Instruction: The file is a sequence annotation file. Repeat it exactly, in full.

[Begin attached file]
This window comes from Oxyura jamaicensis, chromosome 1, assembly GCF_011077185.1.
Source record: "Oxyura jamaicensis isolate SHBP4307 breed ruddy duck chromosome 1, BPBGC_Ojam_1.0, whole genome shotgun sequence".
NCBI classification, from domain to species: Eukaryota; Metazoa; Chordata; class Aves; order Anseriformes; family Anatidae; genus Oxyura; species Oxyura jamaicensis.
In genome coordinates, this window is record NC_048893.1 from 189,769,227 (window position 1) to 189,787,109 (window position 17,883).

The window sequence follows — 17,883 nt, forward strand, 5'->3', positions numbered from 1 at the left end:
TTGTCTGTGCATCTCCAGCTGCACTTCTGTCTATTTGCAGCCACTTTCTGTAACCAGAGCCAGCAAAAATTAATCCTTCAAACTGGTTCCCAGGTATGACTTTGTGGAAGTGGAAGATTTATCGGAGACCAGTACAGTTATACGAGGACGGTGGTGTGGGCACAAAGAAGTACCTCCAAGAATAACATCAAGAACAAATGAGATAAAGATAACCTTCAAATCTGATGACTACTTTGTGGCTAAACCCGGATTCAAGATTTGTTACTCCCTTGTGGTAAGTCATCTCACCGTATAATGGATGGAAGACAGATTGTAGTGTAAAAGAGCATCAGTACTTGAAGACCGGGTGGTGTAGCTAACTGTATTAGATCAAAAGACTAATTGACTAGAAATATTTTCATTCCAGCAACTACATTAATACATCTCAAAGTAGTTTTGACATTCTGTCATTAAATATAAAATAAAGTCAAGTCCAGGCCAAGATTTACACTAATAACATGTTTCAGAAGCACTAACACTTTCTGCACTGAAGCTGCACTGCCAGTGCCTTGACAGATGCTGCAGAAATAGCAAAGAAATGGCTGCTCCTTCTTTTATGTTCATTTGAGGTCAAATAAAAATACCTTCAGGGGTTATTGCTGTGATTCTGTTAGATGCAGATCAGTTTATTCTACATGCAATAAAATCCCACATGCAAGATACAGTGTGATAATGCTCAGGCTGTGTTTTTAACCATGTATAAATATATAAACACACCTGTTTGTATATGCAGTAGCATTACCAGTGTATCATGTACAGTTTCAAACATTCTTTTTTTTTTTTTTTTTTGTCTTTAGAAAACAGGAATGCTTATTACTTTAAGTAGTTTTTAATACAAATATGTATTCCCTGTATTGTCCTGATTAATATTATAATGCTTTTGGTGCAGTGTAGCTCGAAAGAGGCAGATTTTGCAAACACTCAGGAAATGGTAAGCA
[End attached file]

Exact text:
This window comes from Oxyura jamaicensis, chromosome 1, assembly GCF_011077185.1.
Source record: "Oxyura jamaicensis isolate SHBP4307 breed ruddy duck chromosome 1, BPBGC_Ojam_1.0, whole genome shotgun sequence".
NCBI classification, from domain to species: Eukaryota; Metazoa; Chordata; class Aves; order Anseriformes; family Anatidae; genus Oxyura; species Oxyura jamaicensis.
In genome coordinates, this window is record NC_048893.1 from 189,769,227 (window position 1) to 189,787,109 (window position 17,883).

The window sequence follows — 17,883 nt, forward strand, 5'->3', positions numbered from 1 at the left end:
TTGTCTGTGCATCTCCAGCTGCACTTCTGTCTATTTGCAGCCACTTTCTGTAACCAGAGCCAGCAAAAATTAATCCTTCAAACTGGTTCCCAGGTATGACTTTGTGGAAGTGGAAGATTTATCGGAGACCAGTACAGTTATACGAGGACGGTGGTGTGGGCACAAAGAAGTACCTCCAAGAATAACATCAAGAACAAATGAGATAAAGATAACCTTCAAATCTGATGACTACTTTGTGGCTAAACCCGGATTCAAGATTTGTTACTCCCTTGTGGTAAGTCATCTCACCGTATAATGGATGGAAGACAGATTGTAGTGTAAAAGAGCATCAGTACTTGAAGACCGGGTGGTGTAGCTAACTGTATTAGATCAAAAGACTAATTGACTAGAAATATTTTCATTCCAGCAACTACATTAATACATCTCAAAGTAGTTTTGACATTCTGTCATTAAATATAAAATAAAGTCAAGTCCAGGCCAAGATTTACACTAATAACATGTTTCAGAAGCACTAACACTTTCTGCACTGAAGCTGCACTGCCAGTGCCTTGACAGATGCTGCAGAAATAGCAAAGAAATGGCTGCTCCTTCTTTTATGTTCATTTGAGGTCAAATAAAAATACCTTCAGGGGTTATTGCTGTGATTCTGTTAGATGCAGATCAGTTTATTCTACATGCAATAAAATCCCACATGCAAGATACAGTGTGATAATGCTCAGGCTGTGTTTTTAACCATGTATAAATATATAAACACACCTGTTTGTATATGCAGTAGCATTACCAGTGTATCATGTACAGTTTCAAACATTCTTTTTTTTTTTTTTTTTTGTCTTTAGAAAACAGGAATGCTTATTACTTTAAGTAGTTTTTAATACAAATATGTATTCCCTGTATTGTCCTGATTAATATTATAATGCTTTTGGTGCAGTGTAGCTCGAAAGAGGCAGATTTTGCAAACACTCAGGAAATGGTAAGCA